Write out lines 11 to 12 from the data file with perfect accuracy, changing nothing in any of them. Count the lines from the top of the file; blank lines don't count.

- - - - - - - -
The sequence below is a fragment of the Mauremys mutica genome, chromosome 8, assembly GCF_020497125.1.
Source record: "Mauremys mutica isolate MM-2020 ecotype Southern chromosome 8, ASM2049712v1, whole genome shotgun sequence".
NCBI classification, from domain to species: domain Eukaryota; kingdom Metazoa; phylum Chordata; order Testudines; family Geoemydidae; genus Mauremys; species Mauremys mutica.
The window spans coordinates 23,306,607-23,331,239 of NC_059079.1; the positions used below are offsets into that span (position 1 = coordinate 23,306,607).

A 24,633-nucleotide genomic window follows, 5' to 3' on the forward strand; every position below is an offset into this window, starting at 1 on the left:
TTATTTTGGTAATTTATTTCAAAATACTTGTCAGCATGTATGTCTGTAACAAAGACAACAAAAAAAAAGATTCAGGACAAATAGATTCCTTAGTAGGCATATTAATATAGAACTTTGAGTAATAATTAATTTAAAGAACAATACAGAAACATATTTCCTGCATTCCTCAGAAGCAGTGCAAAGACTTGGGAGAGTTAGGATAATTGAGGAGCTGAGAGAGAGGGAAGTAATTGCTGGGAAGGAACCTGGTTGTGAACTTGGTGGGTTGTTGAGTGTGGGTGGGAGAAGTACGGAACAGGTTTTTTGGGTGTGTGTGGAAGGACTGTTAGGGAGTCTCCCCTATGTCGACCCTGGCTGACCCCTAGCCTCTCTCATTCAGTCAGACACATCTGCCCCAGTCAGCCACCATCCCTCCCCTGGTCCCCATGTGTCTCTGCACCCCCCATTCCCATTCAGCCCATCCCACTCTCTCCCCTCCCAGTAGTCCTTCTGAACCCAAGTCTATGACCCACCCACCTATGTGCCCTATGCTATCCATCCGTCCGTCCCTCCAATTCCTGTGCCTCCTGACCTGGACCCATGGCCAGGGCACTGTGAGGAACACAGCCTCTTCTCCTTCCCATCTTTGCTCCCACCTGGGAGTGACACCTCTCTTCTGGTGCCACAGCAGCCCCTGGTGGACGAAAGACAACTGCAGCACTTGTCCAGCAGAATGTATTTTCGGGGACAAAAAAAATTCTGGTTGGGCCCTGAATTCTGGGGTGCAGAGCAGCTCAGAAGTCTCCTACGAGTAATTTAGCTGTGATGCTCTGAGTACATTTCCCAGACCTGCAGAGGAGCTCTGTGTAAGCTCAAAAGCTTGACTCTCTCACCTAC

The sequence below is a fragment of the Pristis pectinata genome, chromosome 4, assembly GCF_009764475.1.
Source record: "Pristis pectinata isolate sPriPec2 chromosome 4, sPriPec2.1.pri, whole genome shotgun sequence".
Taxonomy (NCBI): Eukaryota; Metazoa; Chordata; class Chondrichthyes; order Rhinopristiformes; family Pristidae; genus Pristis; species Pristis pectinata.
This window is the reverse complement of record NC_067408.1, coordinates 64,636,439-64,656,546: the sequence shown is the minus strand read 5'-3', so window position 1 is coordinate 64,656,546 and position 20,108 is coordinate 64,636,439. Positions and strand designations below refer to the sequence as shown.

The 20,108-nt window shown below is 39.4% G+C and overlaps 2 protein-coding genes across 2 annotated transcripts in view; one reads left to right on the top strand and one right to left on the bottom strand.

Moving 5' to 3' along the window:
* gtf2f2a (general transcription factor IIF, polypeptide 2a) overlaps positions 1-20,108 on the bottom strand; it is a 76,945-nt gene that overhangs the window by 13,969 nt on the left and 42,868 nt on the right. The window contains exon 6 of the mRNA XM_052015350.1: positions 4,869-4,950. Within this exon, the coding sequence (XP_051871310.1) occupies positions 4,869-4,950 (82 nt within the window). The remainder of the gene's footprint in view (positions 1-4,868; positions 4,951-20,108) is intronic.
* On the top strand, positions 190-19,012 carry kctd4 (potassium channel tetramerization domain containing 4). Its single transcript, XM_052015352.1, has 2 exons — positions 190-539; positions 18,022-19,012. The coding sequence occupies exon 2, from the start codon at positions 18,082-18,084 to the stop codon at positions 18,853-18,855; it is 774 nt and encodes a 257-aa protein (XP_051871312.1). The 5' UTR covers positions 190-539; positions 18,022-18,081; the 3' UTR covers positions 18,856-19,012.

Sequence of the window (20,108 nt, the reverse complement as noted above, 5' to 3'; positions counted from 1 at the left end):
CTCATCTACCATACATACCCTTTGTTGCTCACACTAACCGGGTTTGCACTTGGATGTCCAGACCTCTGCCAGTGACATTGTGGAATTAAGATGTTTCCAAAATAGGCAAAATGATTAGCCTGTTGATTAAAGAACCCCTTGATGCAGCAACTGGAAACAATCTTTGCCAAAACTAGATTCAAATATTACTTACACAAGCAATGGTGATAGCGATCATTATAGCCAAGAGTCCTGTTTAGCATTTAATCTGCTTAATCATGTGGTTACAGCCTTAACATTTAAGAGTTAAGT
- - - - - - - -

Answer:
The 20,108-nt window shown below is 39.4% G+C and overlaps 2 protein-coding genes across 2 annotated transcripts in view; one reads left to right on the top strand and one right to left on the bottom strand.

Moving 5' to 3' along the window: